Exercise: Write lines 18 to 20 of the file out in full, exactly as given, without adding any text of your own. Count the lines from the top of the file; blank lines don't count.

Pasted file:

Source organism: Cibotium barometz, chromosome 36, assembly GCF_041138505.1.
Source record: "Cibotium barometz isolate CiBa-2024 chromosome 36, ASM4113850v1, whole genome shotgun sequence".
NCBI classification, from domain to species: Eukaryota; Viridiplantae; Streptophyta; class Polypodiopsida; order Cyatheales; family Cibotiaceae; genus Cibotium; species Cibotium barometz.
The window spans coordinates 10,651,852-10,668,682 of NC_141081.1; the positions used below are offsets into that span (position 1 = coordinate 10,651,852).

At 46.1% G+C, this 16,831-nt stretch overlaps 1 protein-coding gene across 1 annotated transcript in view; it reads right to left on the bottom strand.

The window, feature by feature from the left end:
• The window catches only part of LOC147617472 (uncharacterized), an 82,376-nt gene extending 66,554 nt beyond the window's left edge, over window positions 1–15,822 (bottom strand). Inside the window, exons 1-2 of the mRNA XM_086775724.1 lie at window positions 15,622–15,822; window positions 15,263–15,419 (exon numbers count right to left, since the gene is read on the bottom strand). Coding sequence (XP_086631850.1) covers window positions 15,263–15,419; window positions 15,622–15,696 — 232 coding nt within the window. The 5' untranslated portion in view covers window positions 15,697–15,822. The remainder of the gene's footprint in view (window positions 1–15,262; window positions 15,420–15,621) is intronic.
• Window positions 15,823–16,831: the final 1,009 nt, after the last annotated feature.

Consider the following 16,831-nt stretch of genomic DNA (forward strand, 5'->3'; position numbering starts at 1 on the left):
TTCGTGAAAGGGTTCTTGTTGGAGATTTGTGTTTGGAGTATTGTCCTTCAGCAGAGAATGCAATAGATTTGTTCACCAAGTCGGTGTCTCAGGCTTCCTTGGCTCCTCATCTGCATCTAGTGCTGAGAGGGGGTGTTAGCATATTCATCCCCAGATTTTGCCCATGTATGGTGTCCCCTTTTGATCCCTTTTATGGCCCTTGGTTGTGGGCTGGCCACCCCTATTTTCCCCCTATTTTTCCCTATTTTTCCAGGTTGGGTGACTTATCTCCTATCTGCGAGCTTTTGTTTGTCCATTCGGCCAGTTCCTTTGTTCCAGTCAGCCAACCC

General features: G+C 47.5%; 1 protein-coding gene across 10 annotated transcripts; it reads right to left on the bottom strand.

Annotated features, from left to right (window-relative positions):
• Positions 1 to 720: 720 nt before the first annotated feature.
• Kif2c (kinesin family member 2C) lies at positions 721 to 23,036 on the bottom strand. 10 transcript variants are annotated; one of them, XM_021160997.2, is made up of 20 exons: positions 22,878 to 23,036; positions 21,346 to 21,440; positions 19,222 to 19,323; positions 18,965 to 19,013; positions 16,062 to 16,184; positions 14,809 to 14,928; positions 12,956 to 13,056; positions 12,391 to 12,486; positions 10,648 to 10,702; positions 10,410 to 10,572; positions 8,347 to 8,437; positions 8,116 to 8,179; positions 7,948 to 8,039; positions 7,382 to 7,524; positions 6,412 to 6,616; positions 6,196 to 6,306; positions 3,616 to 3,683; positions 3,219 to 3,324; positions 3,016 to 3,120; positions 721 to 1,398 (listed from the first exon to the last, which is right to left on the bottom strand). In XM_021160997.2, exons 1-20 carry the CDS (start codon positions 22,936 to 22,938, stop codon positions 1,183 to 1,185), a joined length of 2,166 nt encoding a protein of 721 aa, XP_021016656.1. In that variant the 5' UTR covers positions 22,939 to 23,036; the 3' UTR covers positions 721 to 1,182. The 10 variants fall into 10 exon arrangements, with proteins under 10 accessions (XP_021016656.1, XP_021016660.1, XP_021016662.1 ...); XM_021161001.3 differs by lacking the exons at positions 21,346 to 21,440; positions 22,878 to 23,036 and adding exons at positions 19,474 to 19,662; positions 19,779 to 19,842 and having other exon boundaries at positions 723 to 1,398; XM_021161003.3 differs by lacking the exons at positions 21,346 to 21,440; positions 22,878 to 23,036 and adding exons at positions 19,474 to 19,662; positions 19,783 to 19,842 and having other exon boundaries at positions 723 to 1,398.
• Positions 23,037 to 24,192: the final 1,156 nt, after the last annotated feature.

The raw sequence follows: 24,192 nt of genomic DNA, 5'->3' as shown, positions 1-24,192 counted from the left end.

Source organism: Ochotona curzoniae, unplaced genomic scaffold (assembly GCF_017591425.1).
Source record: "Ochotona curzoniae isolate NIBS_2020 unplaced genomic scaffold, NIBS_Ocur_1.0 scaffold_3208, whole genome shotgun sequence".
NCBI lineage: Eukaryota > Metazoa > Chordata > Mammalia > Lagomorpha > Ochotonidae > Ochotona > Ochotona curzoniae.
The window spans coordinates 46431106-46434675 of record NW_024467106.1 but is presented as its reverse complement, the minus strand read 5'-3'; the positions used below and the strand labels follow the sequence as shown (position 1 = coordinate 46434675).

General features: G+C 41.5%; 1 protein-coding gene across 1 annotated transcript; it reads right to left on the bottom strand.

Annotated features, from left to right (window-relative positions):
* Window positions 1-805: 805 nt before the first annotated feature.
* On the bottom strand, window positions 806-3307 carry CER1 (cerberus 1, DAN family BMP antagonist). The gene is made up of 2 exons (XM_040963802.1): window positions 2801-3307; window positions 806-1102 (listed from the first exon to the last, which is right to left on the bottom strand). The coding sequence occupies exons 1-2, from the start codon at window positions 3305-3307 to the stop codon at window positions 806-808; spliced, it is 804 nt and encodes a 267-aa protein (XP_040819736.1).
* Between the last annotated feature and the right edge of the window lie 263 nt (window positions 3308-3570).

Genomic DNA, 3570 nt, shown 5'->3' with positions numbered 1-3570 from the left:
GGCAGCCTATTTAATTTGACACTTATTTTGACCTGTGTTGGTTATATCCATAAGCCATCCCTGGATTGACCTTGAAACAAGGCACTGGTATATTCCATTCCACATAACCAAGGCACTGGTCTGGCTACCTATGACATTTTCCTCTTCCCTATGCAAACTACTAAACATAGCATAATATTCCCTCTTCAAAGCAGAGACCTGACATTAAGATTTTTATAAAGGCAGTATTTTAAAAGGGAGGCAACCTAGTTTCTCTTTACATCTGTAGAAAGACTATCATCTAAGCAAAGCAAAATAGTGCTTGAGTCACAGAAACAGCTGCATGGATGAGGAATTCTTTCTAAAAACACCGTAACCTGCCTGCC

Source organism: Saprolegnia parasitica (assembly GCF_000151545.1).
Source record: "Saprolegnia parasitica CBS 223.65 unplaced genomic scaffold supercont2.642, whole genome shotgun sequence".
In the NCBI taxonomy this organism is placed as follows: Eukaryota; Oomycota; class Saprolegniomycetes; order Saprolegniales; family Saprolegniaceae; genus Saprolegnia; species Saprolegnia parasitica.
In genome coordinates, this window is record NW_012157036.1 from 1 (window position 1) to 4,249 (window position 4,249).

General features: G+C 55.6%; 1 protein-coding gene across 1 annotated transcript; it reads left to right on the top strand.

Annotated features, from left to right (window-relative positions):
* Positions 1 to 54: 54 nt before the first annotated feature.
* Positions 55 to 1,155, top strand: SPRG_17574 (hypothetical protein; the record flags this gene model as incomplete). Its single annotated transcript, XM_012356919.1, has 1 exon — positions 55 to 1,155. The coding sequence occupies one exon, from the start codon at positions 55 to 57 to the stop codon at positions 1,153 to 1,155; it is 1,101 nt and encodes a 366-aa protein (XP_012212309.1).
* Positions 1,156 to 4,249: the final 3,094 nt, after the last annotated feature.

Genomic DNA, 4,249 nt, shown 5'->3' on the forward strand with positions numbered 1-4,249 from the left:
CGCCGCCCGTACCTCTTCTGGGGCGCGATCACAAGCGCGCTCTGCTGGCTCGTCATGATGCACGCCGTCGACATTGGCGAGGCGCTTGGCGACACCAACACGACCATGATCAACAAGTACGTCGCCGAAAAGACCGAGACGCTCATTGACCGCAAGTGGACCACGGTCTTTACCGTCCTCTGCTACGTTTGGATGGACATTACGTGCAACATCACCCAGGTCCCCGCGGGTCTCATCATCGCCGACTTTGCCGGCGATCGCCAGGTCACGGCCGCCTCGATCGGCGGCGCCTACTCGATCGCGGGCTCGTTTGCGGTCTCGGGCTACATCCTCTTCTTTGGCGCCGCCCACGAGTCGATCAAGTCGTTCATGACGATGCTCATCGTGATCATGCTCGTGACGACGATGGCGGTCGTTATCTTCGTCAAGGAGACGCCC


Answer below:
Source record: "Ochotona curzoniae isolate NIBS_2020 unplaced genomic scaffold, NIBS_Ocur_1.0 scaffold_3208, whole genome shotgun sequence".
NCBI lineage: Eukaryota > Metazoa > Chordata > Mammalia > Lagomorpha > Ochotonidae > Ochotona > Ochotona curzoniae.
The window spans coordinates 46431106-46434675 of record NW_024467106.1 but is presented as its reverse complement, the minus strand read 5'-3'; the positions used below and the strand labels follow the sequence as shown (position 1 = coordinate 46434675).